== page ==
Employers in Florida may be subject to a new law around E-Verify, which goes into effect on July 1, 2023. E-Verify is the federal web-based system that allows employers to confirm employment eligibility within the U.S. by comparing the information provided on the employee’s Form I-9 with records available to the Social Security Administration and U.S. Department of Homeland Security.
All private employers with 25 or more employees must complete the E-Verify process on all newly hired employees. This rule does not apply to independent contractors.
The following requirements apply in most cases when hiring employees:
- An employer must complete the E-Verify process within three business days after a new hire’s first day of work to confirm their employment eligibility.
- If unable to gain access to the system within that timeframe, the employer must provide proof of inaccessibility, such as a screen shot for each day in which the system was not accessible or a copy of an announcement of system downtime.
- All applicable employers must follow all recordkeeping obligations, including retaining copies of employees’ Forms I-9 and official verification notices from the E-Verify system.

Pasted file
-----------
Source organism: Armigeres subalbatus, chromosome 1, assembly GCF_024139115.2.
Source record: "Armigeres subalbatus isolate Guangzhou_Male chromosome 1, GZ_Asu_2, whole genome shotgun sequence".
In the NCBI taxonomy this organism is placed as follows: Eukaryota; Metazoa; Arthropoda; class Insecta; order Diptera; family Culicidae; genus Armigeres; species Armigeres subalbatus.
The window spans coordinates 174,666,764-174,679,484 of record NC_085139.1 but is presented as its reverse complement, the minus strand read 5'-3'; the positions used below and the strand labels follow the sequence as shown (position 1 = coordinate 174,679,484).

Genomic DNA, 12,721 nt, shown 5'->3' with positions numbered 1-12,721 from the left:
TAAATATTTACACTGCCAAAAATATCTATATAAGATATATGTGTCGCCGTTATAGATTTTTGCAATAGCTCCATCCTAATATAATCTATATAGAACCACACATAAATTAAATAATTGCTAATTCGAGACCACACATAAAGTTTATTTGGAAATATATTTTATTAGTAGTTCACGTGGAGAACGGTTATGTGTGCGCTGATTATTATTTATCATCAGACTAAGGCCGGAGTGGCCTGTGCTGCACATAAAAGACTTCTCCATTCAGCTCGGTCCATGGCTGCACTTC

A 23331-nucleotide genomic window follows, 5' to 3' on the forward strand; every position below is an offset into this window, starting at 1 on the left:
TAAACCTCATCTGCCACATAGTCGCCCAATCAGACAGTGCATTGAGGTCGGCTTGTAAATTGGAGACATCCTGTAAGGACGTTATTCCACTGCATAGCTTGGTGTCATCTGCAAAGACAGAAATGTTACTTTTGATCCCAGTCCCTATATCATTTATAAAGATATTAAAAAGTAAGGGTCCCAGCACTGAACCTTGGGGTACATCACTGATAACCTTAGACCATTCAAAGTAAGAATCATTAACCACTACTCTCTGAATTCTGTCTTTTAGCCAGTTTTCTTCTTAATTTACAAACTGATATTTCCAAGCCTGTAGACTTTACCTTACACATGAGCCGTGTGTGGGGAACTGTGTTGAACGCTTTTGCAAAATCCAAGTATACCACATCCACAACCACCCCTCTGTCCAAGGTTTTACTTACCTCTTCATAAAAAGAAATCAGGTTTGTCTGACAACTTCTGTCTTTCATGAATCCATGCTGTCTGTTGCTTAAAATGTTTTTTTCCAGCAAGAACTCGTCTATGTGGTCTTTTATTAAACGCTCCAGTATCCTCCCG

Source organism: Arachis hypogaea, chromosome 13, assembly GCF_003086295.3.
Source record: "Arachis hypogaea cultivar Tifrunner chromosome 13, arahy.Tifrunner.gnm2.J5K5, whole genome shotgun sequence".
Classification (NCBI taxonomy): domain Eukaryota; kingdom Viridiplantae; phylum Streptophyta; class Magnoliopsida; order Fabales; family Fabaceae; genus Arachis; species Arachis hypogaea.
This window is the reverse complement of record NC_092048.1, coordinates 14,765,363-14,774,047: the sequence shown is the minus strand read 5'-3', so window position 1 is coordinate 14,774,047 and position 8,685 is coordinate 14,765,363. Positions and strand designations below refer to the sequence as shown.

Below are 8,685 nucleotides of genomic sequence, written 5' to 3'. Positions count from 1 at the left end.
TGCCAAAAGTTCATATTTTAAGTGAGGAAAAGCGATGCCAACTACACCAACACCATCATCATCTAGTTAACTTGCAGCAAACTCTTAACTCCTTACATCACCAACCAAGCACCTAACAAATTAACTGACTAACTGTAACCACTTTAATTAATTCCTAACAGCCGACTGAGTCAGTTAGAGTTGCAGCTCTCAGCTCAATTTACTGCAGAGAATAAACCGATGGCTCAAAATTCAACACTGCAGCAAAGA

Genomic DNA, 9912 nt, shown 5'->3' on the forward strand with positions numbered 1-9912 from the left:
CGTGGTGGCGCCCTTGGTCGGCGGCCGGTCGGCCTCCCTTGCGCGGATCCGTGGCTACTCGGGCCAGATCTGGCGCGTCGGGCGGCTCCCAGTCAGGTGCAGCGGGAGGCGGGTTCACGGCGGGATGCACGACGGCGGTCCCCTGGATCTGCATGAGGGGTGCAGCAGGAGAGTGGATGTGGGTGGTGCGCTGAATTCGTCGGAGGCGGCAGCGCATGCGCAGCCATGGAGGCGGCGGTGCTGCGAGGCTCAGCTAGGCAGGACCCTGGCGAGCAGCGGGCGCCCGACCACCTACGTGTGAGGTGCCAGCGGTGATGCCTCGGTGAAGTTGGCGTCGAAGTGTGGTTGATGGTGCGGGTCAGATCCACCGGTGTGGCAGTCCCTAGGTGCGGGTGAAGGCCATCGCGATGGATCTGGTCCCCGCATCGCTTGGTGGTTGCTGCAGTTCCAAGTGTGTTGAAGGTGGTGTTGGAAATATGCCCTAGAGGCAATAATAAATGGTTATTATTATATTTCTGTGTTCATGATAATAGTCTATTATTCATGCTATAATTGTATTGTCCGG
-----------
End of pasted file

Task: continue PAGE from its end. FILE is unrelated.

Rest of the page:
Employers may also be required to certify once per calendar year on the Re-employment Tax Return to maintain compliance with the law.
Beginning July 1, 2024, enforcement for eligible employers will begin. Any eligible employer failing to use the E-Verify system will be notified of non-compliance and have 30 days to correct the issue. The notification will come from the Department of Economic Opportunity. Failing to use the E-Verify system three times within a 24-month period may subject an employer to a fine of up to $1,000 per day (until sufficient proof of compliance is provided, and/or the suspension or revocation of licenses needed to do business (franchise, certification, permit, charter, registration, etc.)
For more information about Senate Bill 1718, please review the legislation web page.
This article is informational and does not constitute legal or financial advice. Consult with an employment lawyer or accountant for additional clarification on how these changes impact your company.